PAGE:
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  1. #121
    This is an article from 2013-not to give false hope but I just hope there's no false positives only false negatives hah!

    STATEN ISLAND, N.Y. - It turns out Staten Island public school students who were told they weren't "gifted and talented" might be so after all.

    An error on the part of Pearson, the company that developed New York City Schools "Gifted and Talented" exam, means many students who were told they didn't qualify for the program actually did, Schools Chancellor Dennis Walcott said in a statement released late Friday afternoon.

    The error affects more than 4,735 test takers -- about 13 percent of the students who took the exam, according to the Department of Education.

    Of those students, 2,698 who didn't qualify for the gifted and talented program now qualify for district programs.

    Another 2,037 who previous qualified for district programs are even more gifted and talented than they thought -- they now qualify for citywide programs as well.

    All students who were previously told they qualify for the programs still do.

    "After an exhaustive review of Pearson's data, it is clear to us that due to the company's errors, many students who were recently notified that they did not qualify for G&T now qualify for district programs," Walcott said. "In addition, many other students who didn't previously qualify for city wide programs now do."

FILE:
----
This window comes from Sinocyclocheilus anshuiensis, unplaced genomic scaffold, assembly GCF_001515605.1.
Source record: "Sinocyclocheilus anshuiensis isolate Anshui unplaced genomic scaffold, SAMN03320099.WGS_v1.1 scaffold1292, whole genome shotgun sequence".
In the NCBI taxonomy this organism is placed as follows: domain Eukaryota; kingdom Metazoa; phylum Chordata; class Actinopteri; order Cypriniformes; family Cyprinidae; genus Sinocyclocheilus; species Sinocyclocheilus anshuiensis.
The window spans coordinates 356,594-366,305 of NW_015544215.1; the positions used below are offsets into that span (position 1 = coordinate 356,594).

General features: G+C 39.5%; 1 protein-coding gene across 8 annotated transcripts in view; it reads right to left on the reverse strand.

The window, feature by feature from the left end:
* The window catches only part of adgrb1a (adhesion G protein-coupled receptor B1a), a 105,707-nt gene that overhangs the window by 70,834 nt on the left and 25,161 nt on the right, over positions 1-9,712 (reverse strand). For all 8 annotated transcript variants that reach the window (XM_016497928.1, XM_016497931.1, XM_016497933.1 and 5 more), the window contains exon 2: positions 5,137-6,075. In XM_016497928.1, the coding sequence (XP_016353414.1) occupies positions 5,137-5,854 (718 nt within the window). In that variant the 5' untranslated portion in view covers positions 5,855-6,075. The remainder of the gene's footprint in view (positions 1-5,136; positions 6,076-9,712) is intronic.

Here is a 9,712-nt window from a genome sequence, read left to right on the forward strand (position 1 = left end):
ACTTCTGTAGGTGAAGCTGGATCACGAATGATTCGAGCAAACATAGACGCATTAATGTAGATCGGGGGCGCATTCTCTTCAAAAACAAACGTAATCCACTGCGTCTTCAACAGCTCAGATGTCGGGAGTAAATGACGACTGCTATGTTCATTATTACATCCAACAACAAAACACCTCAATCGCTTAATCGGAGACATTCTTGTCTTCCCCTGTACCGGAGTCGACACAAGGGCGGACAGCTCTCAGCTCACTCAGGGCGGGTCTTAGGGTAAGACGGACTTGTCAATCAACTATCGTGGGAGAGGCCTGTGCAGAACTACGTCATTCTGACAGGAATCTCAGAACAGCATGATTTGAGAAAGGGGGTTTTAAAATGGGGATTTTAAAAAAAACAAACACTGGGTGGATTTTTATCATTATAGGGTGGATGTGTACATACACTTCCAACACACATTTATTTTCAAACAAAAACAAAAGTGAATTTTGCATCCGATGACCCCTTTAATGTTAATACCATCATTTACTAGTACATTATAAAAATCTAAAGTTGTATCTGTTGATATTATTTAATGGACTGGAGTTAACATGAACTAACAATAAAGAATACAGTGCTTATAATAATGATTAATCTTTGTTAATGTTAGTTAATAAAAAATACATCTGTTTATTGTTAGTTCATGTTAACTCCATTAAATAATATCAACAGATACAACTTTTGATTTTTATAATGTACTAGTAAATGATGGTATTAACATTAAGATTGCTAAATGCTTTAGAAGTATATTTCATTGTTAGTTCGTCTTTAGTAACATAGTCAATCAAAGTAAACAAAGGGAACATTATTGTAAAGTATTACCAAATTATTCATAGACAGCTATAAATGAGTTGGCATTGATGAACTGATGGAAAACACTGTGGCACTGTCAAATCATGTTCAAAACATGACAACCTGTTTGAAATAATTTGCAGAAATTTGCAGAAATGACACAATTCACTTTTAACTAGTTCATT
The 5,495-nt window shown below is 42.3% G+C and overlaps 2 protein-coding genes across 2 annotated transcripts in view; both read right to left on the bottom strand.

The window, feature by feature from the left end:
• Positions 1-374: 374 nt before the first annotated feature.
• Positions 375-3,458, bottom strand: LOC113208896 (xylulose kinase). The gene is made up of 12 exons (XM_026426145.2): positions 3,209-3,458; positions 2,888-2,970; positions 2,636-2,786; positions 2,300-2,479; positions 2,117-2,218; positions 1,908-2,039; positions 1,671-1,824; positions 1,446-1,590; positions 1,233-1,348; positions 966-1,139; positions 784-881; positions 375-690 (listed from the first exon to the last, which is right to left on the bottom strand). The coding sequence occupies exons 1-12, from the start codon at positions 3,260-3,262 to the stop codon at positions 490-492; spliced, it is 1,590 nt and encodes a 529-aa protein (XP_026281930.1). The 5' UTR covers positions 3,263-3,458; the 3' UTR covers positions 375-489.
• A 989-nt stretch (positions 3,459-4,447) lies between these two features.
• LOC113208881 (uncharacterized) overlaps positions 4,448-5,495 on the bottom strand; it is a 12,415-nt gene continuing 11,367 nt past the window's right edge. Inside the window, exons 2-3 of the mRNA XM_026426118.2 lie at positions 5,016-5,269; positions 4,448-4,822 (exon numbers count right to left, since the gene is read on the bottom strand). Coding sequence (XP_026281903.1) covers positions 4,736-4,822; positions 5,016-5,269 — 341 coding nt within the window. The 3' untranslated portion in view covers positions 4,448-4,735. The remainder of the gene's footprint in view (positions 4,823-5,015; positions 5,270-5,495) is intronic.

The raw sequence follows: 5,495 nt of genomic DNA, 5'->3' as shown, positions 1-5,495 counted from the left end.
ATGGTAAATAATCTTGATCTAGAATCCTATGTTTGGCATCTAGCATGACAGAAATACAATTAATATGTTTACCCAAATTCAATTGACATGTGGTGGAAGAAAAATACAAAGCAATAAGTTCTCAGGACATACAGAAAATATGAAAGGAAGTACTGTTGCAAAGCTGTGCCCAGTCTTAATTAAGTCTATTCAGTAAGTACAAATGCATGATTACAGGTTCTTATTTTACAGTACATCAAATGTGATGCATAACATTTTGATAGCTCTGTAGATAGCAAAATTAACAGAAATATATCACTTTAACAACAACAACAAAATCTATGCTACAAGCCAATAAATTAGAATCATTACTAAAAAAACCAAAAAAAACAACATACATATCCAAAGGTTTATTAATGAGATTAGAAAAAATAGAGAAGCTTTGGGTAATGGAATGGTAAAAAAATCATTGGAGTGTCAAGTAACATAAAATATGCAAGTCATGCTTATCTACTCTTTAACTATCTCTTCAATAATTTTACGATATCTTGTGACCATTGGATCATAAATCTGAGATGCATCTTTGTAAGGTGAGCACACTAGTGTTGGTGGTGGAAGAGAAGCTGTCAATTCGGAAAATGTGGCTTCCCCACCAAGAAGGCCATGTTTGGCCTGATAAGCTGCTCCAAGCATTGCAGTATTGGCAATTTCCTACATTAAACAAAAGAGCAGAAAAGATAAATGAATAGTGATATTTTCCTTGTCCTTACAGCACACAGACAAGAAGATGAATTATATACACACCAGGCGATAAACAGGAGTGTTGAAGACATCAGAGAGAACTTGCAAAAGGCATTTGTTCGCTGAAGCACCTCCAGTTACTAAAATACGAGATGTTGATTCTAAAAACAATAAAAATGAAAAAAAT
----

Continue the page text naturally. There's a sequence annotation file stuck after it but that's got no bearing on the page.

All students who were previously deemed eligible for the programs will remain so -- and some of them may qualify for even more elite programs.

    Despite Walcott's wording, it wasn't so much Pearson that discovered the errors -- it was two parents who noticed scores didn't add up.

    "Two parents initially brought their concerns to our attention. My team immediately asked Pearson to investigate," Walcott said. "Throughout this week, Pearson has been working to confirm the existence of errors, identify how many students were affected and rectify those errors."

    The incorrect results were due to two errors -- some students being incorrectly categorized in the wrong age group, and the use of an incorrect scoring key.

    "I have told the company's officials in no uncertain terms that I expect this will never happen again," says Walcott.
    While Pearson CEO of Assessment and Instruction Doug Kubach has apologized, Walcott called the mistakes "unacceptable."

    "Pearson has an established record in this field and we depend on its professionalism and deep capacity to deliver for the public," Walcott said. "But in this case they let our children and families down. I have told the company's officials in no uncertain terms that I expect this will never happen again."

    But it's not the first time Pearson's in the spotlight. The test company, which also designs state exams, was lampooned last year for a confusing question about a talking pineapple on state exams. Many other questions were also struck from state exams due to errors last year.